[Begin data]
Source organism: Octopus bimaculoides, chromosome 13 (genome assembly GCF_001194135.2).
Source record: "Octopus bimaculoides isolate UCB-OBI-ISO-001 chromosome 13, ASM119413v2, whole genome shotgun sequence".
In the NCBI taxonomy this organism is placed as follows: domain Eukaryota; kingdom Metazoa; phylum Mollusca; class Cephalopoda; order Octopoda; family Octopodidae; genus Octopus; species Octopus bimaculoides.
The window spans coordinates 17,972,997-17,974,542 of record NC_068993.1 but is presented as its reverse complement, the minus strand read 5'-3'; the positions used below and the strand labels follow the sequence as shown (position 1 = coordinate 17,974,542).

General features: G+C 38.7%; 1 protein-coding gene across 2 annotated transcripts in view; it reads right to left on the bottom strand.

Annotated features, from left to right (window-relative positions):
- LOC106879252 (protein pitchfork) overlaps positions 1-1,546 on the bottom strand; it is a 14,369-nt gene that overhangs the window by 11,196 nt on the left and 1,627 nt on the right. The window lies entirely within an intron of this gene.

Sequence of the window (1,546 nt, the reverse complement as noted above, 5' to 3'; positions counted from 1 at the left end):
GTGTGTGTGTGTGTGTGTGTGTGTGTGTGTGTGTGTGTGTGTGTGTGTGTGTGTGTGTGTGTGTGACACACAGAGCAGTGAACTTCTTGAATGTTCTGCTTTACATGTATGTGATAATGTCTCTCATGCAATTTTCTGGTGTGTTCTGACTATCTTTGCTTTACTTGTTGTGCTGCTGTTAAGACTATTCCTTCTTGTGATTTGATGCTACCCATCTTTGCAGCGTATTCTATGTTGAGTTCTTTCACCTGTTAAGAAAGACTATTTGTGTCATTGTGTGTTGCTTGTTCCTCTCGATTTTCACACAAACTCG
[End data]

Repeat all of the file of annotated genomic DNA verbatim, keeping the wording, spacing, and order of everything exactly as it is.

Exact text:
Source organism: Octopus bimaculoides, chromosome 13 (genome assembly GCF_001194135.2).
Source record: "Octopus bimaculoides isolate UCB-OBI-ISO-001 chromosome 13, ASM119413v2, whole genome shotgun sequence".
In the NCBI taxonomy this organism is placed as follows: domain Eukaryota; kingdom Metazoa; phylum Mollusca; class Cephalopoda; order Octopoda; family Octopodidae; genus Octopus; species Octopus bimaculoides.
The window spans coordinates 17,972,997-17,974,542 of record NC_068993.1 but is presented as its reverse complement, the minus strand read 5'-3'; the positions used below and the strand labels follow the sequence as shown (position 1 = coordinate 17,974,542).

General features: G+C 38.7%; 1 protein-coding gene across 2 annotated transcripts in view; it reads right to left on the bottom strand.

Annotated features, from left to right (window-relative positions):
- LOC106879252 (protein pitchfork) overlaps positions 1-1,546 on the bottom strand; it is a 14,369-nt gene that overhangs the window by 11,196 nt on the left and 1,627 nt on the right. The window lies entirely within an intron of this gene.

Sequence of the window (1,546 nt, the reverse complement as noted above, 5' to 3'; positions counted from 1 at the left end):
GTGTGTGTGTGTGTGTGTGTGTGTGTGTGTGTGTGTGTGTGTGTGTGTGTGTGTGTGTGTGTGTGACACACAGAGCAGTGAACTTCTTGAATGTTCTGCTTTACATGTATGTGATAATGTCTCTCATGCAATTTTCTGGTGTGTTCTGACTATCTTTGCTTTACTTGTTGTGCTGCTGTTAAGACTATTCCTTCTTGTGATTTGATGCTACCCATCTTTGCAGCGTATTCTATGTTGAGTTCTTTCACCTGTTAAGAAAGACTATTTGTGTCATTGTGTGTTGCTTGTTCCTCTCGATTTTCACACAAACTCG